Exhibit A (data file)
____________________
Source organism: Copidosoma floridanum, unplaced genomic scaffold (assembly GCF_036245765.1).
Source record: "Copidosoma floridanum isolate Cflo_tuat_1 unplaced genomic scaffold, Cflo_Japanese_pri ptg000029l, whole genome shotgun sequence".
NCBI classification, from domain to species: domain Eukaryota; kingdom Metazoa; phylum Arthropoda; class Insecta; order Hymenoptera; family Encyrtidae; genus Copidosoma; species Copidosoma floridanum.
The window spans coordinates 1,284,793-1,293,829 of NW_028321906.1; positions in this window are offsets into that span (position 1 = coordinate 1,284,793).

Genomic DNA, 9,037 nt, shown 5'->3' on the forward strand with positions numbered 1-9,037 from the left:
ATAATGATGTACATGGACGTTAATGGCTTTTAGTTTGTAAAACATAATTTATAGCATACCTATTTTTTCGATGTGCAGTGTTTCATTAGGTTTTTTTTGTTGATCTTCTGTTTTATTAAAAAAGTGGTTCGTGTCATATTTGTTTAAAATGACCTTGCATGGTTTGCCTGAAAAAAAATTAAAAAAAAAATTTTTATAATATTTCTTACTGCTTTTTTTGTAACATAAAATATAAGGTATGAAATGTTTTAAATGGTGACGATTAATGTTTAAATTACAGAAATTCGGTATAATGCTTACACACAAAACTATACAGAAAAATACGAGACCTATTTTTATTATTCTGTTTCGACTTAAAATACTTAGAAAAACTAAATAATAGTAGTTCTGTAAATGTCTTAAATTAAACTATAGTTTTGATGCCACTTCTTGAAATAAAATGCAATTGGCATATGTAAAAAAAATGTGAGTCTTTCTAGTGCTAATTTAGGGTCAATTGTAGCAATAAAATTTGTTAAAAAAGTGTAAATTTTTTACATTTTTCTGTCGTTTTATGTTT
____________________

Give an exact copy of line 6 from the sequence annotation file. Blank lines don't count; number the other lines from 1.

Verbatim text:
ATAATGATGTACATGGACGTTAATGGCTTTTAGTTTGTAAAACATAATTTATAGCATACCTATTTTTTCGATGTGCAGTGTTTCATTAGGTTTTTTTTGTTGATCTTCTGTTTTATTAAAAAAGTGGTTCGTGTCATATTTGTTTAAAATGACCTTGCATGGTTTGCCTGAAAAAAAATTAAAAAAAAAATTTTTATAATATTTCTTACTGCTTTTTTTGTAACATAAAATATAAGGTATGAAATGTTTTAAATGGTGACGATTAATGTTTAAATTACAGAAATTCGGTATAATGCTTACACACAAAACTATACAGAAAAATACGAGACCTATTTTTATTATTCTGTTTCGACTTAAAATACTTAGAAAAACTAAATAATAGTAGTTCTGTAAATGTCTTAAATTAAACTATAGTTTTGATGCCACTTCTTGAAATAAAATGCAATTGGCATATGTAAAAAAAATGTGAGTCTTTCTAGTGCTAATTTAGGGTCAATTGTAGCAATAAAATTTGTTAAAAAAGTGTAAATTTTTTACATTTTTCTGTCGTTTTATGTTT